Myanmar junta tightens screws, sets Suu Kyi conditions

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YANGON, Oct 4 (Reuters) Despite gradually easing its iron grip on Myanmar's main city today, the junta continued to round up scores of people and grill hundreds more arrested during and after a ruthless crackdown on pro-democracy marches.

In the first official remarks since a visit by UN envoy Ibrahim Gambari this week, junta chief Than Shwe said he would talk to detained democracy icon Aung San Suu Kyi if she abandoned her ''obstructive measures'' and support for sanctions.

Than Shwe told Gambari that Suu Kyi, who has been in detention for 12 of the last 18 years, was ''confrontational'' and for ''utter devastation'', state television said without explaining what the last accusation meant.

He told Gambari that if Suu Kyi ''announces publicly she has given up these four things, he would hold direct talks'' with her, it said.

Gambari was dispatched to Myanmar to persuade the generals to end their ruthless crackdown on protests and talk to Suu Kyi, but reports of verbal and physical abuse suggest Than Shwe is paying scant regard to his calls for restraint.

''That is one of the top concerns of the international community,'' said UN Secretary-General Ban Ki-moon, due to attend a meeting of the 15-member Security Council on Friday to discuss the crackdown in a country now under military rule for an unbroken 45 years.

JAILED FOR CLAPPING A relative of three women released said detainees were being divided into four categories: passers-by, those who watched, those who clapped and those who joined in.

''They're looking for the people who led the demonstrations.

The people clapping will only get a minimal punishment -- maybe two to five years,'' said Win Min, who fled to Thailand during a crackdown on a student-led uprising in 1988.

Leaders could be looking at up to 20 years behind bars, he said.

People in central Yangon's Kamayut district said soldiers had arrested scores of people yesterday night for trying to impede a raid on the Aung Nyay Tharzi monastery a few days earlier and giving protection to fleeing Buddhist monks.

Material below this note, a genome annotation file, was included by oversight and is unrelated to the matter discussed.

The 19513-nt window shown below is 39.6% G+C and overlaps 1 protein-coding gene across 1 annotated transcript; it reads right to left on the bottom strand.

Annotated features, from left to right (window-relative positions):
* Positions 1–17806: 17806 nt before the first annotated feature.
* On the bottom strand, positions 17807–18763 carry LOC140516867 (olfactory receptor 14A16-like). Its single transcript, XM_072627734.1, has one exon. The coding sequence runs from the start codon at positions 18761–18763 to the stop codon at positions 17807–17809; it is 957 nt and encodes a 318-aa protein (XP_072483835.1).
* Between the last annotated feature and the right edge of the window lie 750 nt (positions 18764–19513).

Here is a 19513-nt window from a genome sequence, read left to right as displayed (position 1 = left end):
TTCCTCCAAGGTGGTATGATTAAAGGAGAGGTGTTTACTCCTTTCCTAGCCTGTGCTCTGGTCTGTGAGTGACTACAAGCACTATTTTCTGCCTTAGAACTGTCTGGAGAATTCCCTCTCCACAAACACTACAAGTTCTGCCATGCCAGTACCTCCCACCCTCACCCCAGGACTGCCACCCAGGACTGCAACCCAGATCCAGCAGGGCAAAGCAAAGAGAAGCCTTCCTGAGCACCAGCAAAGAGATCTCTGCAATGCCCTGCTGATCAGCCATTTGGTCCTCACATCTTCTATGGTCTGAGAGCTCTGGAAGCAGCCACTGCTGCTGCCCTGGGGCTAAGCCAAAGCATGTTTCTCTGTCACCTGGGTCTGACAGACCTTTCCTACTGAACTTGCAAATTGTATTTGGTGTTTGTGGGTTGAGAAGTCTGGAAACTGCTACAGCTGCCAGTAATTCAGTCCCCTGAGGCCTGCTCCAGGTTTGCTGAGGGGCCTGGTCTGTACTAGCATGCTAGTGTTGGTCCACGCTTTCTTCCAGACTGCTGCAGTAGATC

Another 70 young monks rounded up in other swoops across the city a week ago were freed overnight from a government technical institute, complementing 80 monks and 149 women believed to be nuns released yesterday.

One freed monk, who did not want his name revealed, said some had been beaten when they refused to answer questions about their identity, birthplace, parents and involvement in the protests, the biggest challenge to the junta in nearly 20 years.

''The food and living conditions were horrible,'' the monk, from Yangon's Pyinya Yamika Maha (A) monastery told Reuters.

Among those detained in the middle of the night yesterday was a Myanmar UN staff member and her two relatives. They were released, along with her driver, on Thursday, a U.N. source said.

The evening state news broadcast said that since the crackdown on peaceful protests led by monks began last week, 2,093 people had been arrested and 692 released after interrogators deemed them innocent.

INDIA PROTEST The junta's crackdown has provoked scores of protests around the world and today hundreds of Buddhist monks in yellow robes marched in India chanting hymns, and waving placards that read ''Stop Killing'' and ''No violence against democracy.'' Gambari was to brief Ban after arriving in New York today in the midst of international outrage at the use of soldiers against peaceful columns of Buddhist monks and civilians demanding an end to military rule.

Official media say 10 people were killed, including a Japanese video journalist, although Western governments say the final toll is likely to be far higher.

The body of 50-year-old Kenji Nagai, shot dead near Yangon's Sule Pagoda, returned home today for an autopsy whose results could lead to Tokyo making good on a threat to scale back economic assistance to Myanmar, one of Asia's poorest countries.

Fears of a repeat of 1988, when the army killed an estimated 3,000 people in a crackdown lasting several months, were not realised, but even China, the junta's closest ally, made a rare public call for restraint.

China praised Gambari's mission -- which Western diplomats said Beijing helped facilitate -- saying it gave his efforts a ''positive appraisal''.

REUTERS AM KP2053

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